In Conversation with Marius Kociejowski
By Wasafiri Editor on September 18, 2011 in Articles
Following on from Marius Kociejowski’s contribution to Wasafiri (an interview with Brian Chikwava in issue 67) we interviewed the writer in a special online feature.
Marius Kociejowski is a Cheltenham Prize-winning poet, essayist and travel writer living in London. His four collections of poetry include Music’s Bride and So Dance the Lords of Language- Poems 1975-2001. Most recently, he published The Street Philosopher and the Holy Fool: A Syrian Journey, an anthology, Syria Through Writers’ Eyes and The Pigeon Wars of Damascus. Currently he is working on a new book, God’s Zoo, a record of a world journey through London’s exile and émigré artists, writers and musicians.
Wasafiri When did you begin to write literature as a serious pursuit? Are there any artists you particularly admire (literary or otherwise) that have influenced your writing?
Marius Kociejowski I think I’ve always written seriously, which is not to say I’ve always written well. It took me years to find my voice, with a hundred failures behind every success, only for those successes to be later seen by myself as failures. At times I’m so self-critical I wonder if I will ever arrive at that imaginary goal I carry within me. The list of writers I admire is long, although not nearly as long as the list of those I do not admire, but to suggest they have influenced me would be to put myself in their esteemed company, which makes me feel uncomfortable. Maybe it is best to say they have inspired me. Among poets of recent times I can cite Zbigniew Herbert, W S Graham, Ivan V Lalic, Geoffrey Hill, Christopher Middleton and many others; in the travel genre, Tim Mackintosh-Smith, Tim Robinson, Alberto Denti di Pirajno’s A Cure for Serpents (but not his subsequent work), and, in a slightly different vein, Gustaf Sobin.
Wasafiri Your book The Pigeon Wars of Damascus depicts your trip to the country five years after your last visit was documented in The Street Philosopher and the Holy Fool. Do you intend to revisit the Middle East during this time of political upheaval in the Arab world? Also, having visited the region firsthand, are you optimistic that a people’s revolution can successfully bring about political and social change?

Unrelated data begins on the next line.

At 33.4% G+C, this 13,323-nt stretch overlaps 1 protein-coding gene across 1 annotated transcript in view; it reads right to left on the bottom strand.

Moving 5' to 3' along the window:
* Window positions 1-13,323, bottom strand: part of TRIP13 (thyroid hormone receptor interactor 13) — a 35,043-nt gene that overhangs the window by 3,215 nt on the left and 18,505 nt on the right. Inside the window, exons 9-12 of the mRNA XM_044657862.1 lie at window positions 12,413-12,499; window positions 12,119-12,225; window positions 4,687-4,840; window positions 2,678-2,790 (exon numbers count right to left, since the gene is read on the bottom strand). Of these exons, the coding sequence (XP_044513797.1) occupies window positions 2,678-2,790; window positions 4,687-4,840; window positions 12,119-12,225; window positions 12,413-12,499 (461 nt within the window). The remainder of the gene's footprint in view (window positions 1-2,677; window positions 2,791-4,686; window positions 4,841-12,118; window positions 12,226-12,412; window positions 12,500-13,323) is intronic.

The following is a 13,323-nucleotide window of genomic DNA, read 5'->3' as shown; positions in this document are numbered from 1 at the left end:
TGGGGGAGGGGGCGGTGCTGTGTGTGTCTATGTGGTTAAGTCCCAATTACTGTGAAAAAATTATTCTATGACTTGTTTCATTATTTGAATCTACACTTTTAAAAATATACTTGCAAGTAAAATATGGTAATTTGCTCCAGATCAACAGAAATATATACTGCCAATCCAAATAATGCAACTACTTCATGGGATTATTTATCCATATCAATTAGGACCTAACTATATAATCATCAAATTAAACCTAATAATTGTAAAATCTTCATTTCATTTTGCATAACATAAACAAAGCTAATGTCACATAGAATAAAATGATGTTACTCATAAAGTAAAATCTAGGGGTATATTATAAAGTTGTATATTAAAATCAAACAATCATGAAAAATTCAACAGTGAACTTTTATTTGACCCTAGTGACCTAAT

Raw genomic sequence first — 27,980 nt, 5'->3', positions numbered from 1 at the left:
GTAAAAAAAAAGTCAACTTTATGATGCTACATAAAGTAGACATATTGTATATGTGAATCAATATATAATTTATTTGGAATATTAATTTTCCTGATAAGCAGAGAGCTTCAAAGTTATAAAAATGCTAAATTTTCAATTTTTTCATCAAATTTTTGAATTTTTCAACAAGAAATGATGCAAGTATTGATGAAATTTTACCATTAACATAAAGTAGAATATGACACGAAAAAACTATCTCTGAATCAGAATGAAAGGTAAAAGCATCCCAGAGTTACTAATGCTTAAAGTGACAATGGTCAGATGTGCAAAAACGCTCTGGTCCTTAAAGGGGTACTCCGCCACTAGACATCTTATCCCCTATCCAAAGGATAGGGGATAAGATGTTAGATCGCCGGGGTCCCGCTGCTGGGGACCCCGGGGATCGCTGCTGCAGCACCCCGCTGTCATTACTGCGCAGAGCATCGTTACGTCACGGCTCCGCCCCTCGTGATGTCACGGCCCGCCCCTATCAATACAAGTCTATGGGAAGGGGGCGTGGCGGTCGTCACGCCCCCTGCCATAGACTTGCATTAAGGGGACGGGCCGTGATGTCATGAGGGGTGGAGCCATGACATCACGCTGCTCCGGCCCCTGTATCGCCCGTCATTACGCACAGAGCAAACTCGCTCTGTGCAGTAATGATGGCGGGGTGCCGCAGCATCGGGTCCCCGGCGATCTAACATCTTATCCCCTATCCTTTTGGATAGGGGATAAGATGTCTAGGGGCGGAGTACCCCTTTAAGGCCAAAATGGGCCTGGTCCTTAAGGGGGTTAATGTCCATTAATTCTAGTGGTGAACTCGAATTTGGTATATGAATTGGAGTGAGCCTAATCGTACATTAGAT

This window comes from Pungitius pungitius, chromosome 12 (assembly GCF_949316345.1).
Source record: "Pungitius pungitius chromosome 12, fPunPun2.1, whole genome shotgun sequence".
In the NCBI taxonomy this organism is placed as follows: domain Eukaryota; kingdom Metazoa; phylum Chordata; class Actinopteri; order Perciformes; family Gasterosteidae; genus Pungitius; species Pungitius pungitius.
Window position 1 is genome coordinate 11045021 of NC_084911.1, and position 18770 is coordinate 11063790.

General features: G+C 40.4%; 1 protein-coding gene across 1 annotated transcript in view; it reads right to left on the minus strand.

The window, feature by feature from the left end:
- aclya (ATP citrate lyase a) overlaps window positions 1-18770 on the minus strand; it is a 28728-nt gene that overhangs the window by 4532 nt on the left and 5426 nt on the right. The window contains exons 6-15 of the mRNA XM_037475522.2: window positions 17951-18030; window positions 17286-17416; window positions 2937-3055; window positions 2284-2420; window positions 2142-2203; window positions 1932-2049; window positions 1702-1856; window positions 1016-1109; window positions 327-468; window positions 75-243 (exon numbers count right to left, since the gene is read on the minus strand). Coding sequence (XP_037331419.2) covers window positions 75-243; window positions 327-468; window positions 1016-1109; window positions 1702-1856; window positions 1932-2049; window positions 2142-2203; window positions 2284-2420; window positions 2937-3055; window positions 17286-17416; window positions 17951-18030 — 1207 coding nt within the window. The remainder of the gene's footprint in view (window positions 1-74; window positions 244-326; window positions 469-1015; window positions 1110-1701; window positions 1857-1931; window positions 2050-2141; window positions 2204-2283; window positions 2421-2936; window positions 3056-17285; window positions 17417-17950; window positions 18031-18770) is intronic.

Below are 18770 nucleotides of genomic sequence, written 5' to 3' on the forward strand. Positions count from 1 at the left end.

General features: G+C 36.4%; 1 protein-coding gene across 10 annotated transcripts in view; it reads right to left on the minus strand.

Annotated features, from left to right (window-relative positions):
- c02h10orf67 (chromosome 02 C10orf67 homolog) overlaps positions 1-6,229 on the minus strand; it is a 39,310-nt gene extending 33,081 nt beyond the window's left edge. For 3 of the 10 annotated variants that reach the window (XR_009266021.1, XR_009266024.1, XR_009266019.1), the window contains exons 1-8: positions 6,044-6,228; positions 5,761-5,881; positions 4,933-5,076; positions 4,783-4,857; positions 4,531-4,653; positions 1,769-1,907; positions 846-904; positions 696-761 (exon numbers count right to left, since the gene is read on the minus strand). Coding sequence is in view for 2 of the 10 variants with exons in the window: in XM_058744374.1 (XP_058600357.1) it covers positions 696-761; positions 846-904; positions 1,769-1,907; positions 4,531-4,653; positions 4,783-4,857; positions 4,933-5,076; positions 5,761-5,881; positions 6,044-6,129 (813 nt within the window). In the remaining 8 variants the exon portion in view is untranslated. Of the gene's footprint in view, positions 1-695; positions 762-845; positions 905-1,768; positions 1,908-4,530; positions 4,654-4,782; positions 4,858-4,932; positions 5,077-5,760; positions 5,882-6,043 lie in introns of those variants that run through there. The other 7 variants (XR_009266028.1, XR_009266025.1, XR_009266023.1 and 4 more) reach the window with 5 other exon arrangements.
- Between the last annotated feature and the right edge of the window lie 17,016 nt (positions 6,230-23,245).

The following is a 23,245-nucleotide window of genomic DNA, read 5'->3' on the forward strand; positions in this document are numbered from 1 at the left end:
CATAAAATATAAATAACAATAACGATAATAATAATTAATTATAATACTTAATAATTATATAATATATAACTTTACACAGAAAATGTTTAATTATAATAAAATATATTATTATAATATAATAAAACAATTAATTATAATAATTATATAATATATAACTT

MK I dare not return any time soon simply because I do not want to compromise my friends and acquaintances. It is too risky to even write to, or phone, them. I am not greatly optimistic about change but then, a few months ago, I could never have predicted the massive protests that are now taking place. The question as to whether any revolution brings about the desired changes is a complex one because almost always there are also dark forces at work. If, for example, the Islamicists were to seize power in Syria it could spell catastrophe for the many religious minorities and sects living there. The one thing that can be said for the Asad regime is that it enforced religious tolerance. Mind you, it did so in its own self-interest. The lifting of any lid, and here I am thinking of the collapse of the Communist regimes of Eastern Europe in 1989, is that it brings to the surface any number of simmering prejudices. The fate of the Roma is a case in point.
Wasafiri You have given talks on the subject of ‘European Travellers to Syria and the Question of Orientalism’. Could you elaborate on your thoughts regarding the topic of Orientalism, for those that are unfamiliar with your discussion of Edward Said’s thesis?
MK I wonder if there is any thinker of modern times who having brought into the intellectual forum a valuable discourse has had such a pernicious effect on the thinking or, rather, theunthinking of his many admirers. What he has given us is yet another ism, another lens through which students and critics, with their prescribed narrowness of vision, deprive themselves of the larger picture. As right as he may have been in general when it came to the particulars Said falsified almost everything he touched. Students read him rather than the works he so casually demolishes.
Wasafiri God’s Zoo, the book you are currently working on, depicts London’s exile and émigré artists. Furthermore, you write in your interview with Brian Chikwava of a sentence in his novel Harare North that ‘captures perfectly the disillusion that sets in when people who come to London’. As you were born and raised in Canada and now reside in London, to what extent has your own background influenced your representation of people who have moved here from elsewhere?
MK So many of the people about whom I write have come from deeply traumatic circumstances. I would never put myself amid their company, even though I do conclude the book with a chapter describing my own experiences of coming to London. This said, I grew up in a condition of exile, with a father who, after the war, was unable to return to his homeland. I grew up with, and breathed daily, that deep pain. I think, too, I gravitate naturally towards ‘outsiders’. I suppose most artists and writers do.
Wasafiri As somebody who has published four poetry collections thus far, has this form of writing complemented your other roles as an essayist and travel writer?
MK Somewhere Baudelaire writes that a poet should always be a poet, even when he is writing prose. This is not an argument for ‘poetic prose’, which I normally despise, but I do like to think of myself as being governed by a poetic perception of things, which is why I think my two ‘travel’ books do not fit easily into any genre.
Marius’s interview with Brian Chikwava appears in Issue 67 of Wasafiri.